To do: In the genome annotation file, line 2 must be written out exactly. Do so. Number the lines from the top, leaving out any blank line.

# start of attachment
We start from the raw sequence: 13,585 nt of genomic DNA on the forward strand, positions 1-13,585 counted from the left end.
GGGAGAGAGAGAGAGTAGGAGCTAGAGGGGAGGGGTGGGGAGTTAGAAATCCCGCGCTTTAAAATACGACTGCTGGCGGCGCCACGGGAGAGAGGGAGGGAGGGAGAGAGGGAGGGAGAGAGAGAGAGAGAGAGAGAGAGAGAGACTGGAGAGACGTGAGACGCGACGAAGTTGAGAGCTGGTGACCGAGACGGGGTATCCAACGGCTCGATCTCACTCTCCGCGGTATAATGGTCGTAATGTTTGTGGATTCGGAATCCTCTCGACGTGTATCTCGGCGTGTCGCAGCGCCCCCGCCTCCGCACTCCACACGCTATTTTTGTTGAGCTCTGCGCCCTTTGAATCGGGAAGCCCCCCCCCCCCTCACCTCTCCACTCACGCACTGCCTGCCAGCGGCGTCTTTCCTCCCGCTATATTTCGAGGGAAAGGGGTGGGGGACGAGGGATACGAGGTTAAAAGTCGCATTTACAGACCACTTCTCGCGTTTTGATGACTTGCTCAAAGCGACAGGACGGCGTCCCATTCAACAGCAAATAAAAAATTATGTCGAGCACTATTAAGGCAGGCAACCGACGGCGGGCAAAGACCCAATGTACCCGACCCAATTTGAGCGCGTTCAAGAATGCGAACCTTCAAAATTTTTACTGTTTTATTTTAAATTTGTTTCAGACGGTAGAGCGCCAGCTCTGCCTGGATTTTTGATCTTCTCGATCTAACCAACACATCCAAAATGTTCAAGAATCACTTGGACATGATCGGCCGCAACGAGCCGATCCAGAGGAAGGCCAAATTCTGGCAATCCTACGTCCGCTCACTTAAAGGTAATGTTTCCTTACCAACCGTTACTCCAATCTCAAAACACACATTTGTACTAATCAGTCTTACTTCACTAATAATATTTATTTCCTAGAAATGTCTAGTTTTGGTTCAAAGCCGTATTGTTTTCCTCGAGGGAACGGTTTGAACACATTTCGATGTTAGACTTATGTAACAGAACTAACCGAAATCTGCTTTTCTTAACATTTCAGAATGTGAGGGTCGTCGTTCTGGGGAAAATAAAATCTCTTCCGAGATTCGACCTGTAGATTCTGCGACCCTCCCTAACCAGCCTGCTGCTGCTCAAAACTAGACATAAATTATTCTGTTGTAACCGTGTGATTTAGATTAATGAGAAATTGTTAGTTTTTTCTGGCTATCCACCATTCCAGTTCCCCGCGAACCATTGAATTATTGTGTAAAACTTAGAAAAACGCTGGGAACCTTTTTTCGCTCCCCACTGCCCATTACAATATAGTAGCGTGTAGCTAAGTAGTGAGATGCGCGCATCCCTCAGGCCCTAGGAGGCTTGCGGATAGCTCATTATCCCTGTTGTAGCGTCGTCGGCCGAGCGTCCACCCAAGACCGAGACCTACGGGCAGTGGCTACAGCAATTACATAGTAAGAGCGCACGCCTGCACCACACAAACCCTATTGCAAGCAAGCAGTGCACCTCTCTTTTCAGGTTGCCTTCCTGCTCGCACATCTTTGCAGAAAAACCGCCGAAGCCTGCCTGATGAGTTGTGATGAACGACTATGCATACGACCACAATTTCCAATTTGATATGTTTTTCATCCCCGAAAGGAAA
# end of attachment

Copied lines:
GGGAGAGAGAGAGAGTAGGAGCTAGAGGGGAGGGGTGGGGAGTTAGAAATCCCGCGCTTTAAAATACGACTGCTGGCGGCGCCACGGGAGAGAGGGAGGGAGGGAGAGAGGGAGGGAGAGAGAGAGAGAGAGAGAGAGAGAGAGACTGGAGAGACGTGAGACGCGACGAAGTTGAGAGCTGGTGACCGAGACGGGGTATCCAACGGCTCGATCTCACTCTCCGCGGTATAATGGTCGTAATGTTTGTGGATTCGGAATCCTCTCGACGTGTATCTCGGCGTGTCGCAGCGCCCCCGCCTCCGCACTCCACACGCTATTTTTGTTGAGCTCTGCGCCCTTTGAATCGGGAAGCCCCCCCCCCCCTCACCTCTCCACTCACGCACTGCCTGCCAGCGGCGTCTTTCCTCCCGCTATATTTCGAGGGAAAGGGGTGGGGGACGAGGGATACGAGGTTAAAAGTCGCATTTACAGACCACTTCTCGCGTTTTGATGACTTGCTCAAAGCGACAGGACGGCGTCCCATTCAACAGCAAATAAAAAATTATGTCGAGCACTATTAAGGCAGGCAACCGACGGCGGGCAAAGACCCAATGTACCCGACCCAATTTGAGCGCGTTCAAGAATGCGAACCTTCAAAATTTTTACTGTTTTATTTTAAATTTGTTTCAGACGGTAGAGCGCCAGCTCTGCCTGGATTTTTGATCTTCTCGATCTAACCAACACATCCAAAATGTTCAAGAATCACTTGGACATGATCGGCCGCAACGAGCCGATCCAGAGGAAGGCCAAATTCTGGCAATCCTACGTCCGCTCACTTAAAGGTAATGTTTCCTTACCAACCGTTACTCCAATCTCAAAACACACATTTGTACTAATCAGTCTTACTTCACTAATAATATTTATTTCCTAGAAATGTCTAGTTTTGGTTCAAAGCCGTATTGTTTTCCTCGAGGGAACGGTTTGAACACATTTCGATGTTAGACTTATGTAACAGAACTAACCGAAATCTGCTTTTCTTAACATTTCAGAATGTGAGGGTCGTCGTTCTGGGGAAAATAAAATCTCTTCCGAGATTCGACCTGTAGATTCTGCGACCCTCCCTAACCAGCCTGCTGCTGCTCAAAACTAGACATAAATTATTCTGTTGTAACCGTGTGATTTAGATTAATGAGAAATTGTTAGTTTTTTCTGGCTATCCACCATTCCAGTTCCCCGCGAACCATTGAATTATTGTGTAAAACTTAGAAAAACGCTGGGAACCTTTTTTCGCTCCCCACTGCCCATTACAATATAGTAGCGTGTAGCTAAGTAGTGAGATGCGCGCATCCCTCAGGCCCTAGGAGGCTTGCGGATAGCTCATTATCCCTGTTGTAGCGTCGTCGGCCGAGCGTCCACCCAAGACCGAGACCTACGGGCAGTGGCTACAGCAATTACATAGTAAGAGCGCACGCCTGCACCACACAAACCCTATTGCAAGCAAGCAGTGCACCTCTCTTTTCAGGTTGCCTTCCTGCTCGCACATCTTTGCAGAAAAACCGCCGAAGCCTGCCTGATGAGTTGTGATGAACGACTATGCATACGACCACAATTTCCAATTTGATATGTTTTTCATCCCCGAAAGGAAA